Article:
I was staying at the NH Collection hotel in Vigo. It has proved the perfect choice, giving me an oasis of calm and kindness amidst the stress of Dad’s health crisis. I was impressed when Marcos contacted me before I arrived to offer every assistance. After a stressful day at Dad’s bedside and chasing his elusive travel insurance company, it has been a relief and a pleasure to sample the local beer and food. One evening I was tempted by the hotel’s tapas selection, even if I did feel a little greedy having the feast to myself! The hotel gladly extended my original two night stay to five and then nine nights as it became clear that Dad would be here much longer than we’d expected. And yesterday Marcos kindly printed and scanned documents for me to secure Dad’s air ambulance repatriation.
Friday was a public holiday in Galicia, and as I was walking back to the hotel I heard cheers of joy. I wondered whether this was a Galician festival, but as I turned the corner I saw a wedding party spilling onto the pavement outside Santiago de Vigo church. The cheers were for the bride and groom, who were just departing in a stylish old American car.
(Not quite) running up that hill
I’ve become so familiar with the hill in the background above. It leads to a large new shopping centre called Vialia Vigo, built over the Vigo-Erzáiz railway station. Each morning I walk up the hill and then through the mall, getting the lift to the plaza on Rúa Via Norte, the street leading to the Vithas hospital, where Dad has been treated for 10 days.
By day, the plaza in front of the mall is a pleasing scene, with children playing and people going about their daily life. By night it takes on an even calmer personality, as I found when I walked back late at night on Monday to tell Dad the bad news that we would not be flown home the following day. (Three days on, we’re still here…) Workers hosed down the city streets ready for another day, while the locals chatted as they enjoyed late night glasses of Estrella Galicia, the local beer.
Thank you, Vithas hospital
We are so grateful to the staff at the Vithas hospital for all they have done for Dad. They have been so kind to him, and to me – two people from Wales who unexpectedly found themselves in Vigo with a Spanish vocabulary that barely stretched beyond hola, muchas gracias and buenos días. The corridor above has become a second home as I walk through that open door to room 325, Dad’s suite. It has a large, sunny bedroom with sofa, armchair and table, and an elegant hall in which I have spoken by phone with Bob’s member of parliament, Stephen Doughty, the British consulate in Madrid, P&O’s Care team and so many others who have supported us in our campaign to get Bob home to Wales. We are very grateful to them. See my post In praise of Stephen Doughty MP.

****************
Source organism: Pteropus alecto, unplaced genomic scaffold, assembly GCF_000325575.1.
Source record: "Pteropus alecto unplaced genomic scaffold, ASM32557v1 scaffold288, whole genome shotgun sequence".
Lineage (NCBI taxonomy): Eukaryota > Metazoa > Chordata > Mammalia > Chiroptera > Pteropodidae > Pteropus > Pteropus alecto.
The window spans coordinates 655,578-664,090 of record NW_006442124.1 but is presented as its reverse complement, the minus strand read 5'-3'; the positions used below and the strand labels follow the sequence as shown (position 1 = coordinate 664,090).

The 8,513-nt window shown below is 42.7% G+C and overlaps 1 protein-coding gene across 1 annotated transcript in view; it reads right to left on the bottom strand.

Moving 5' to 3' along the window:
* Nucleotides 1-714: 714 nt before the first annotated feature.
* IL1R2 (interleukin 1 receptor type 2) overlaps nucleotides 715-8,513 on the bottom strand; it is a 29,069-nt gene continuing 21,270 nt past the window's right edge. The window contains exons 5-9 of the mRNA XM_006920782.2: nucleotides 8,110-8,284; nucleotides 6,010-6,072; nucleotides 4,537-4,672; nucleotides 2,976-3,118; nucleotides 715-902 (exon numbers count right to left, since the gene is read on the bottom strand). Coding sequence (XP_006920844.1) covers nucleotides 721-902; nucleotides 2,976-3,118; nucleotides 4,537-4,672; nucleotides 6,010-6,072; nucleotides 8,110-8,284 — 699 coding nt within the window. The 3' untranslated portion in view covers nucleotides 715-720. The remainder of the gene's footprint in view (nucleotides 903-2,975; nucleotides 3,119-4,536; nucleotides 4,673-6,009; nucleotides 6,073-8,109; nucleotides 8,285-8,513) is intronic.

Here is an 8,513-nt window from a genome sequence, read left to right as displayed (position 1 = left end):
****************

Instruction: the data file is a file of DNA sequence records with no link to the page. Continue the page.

In the footsteps of Laurie Lee
I’ve stayed in Vigo a lot longer than Laurie Lee. I’ve been rereading As I Walked Out One Midsummer’s Morning (the extracts above are on my Kindle) as I’ve sat by Dad’s hospital bed. It brought back vivid memories of that O level exam year. Lee described the scorching heat of a Spanish summer so well that back in 1980 I found the book oppressive – and even seeing the name Valladolid 42 years gives me a little shudder.
Lee was experiencing the extreme poverty of early 20th century Spain just before the country was torn apart by a brutal civil war that led to Franco’s fascist dictatorship. I first visited Spain on a family holiday in 1975, just months before the end of Franco’s rule.
Laurie Lee described stayed the night with a local family in their barn-like home in a village near Zamora. As the evening ended, the great doors were shut and the family and Lee bedded down alongside the donkey, the pig, the hen, the harvest mouse and even the nesting swallow. Laurie noted that it was like life in England two centuries before.
When I leave Vigo, it will I hope be by air ambulance bringing my father home to Wales, not on foot like Laurie Lee almost 90 years earlier.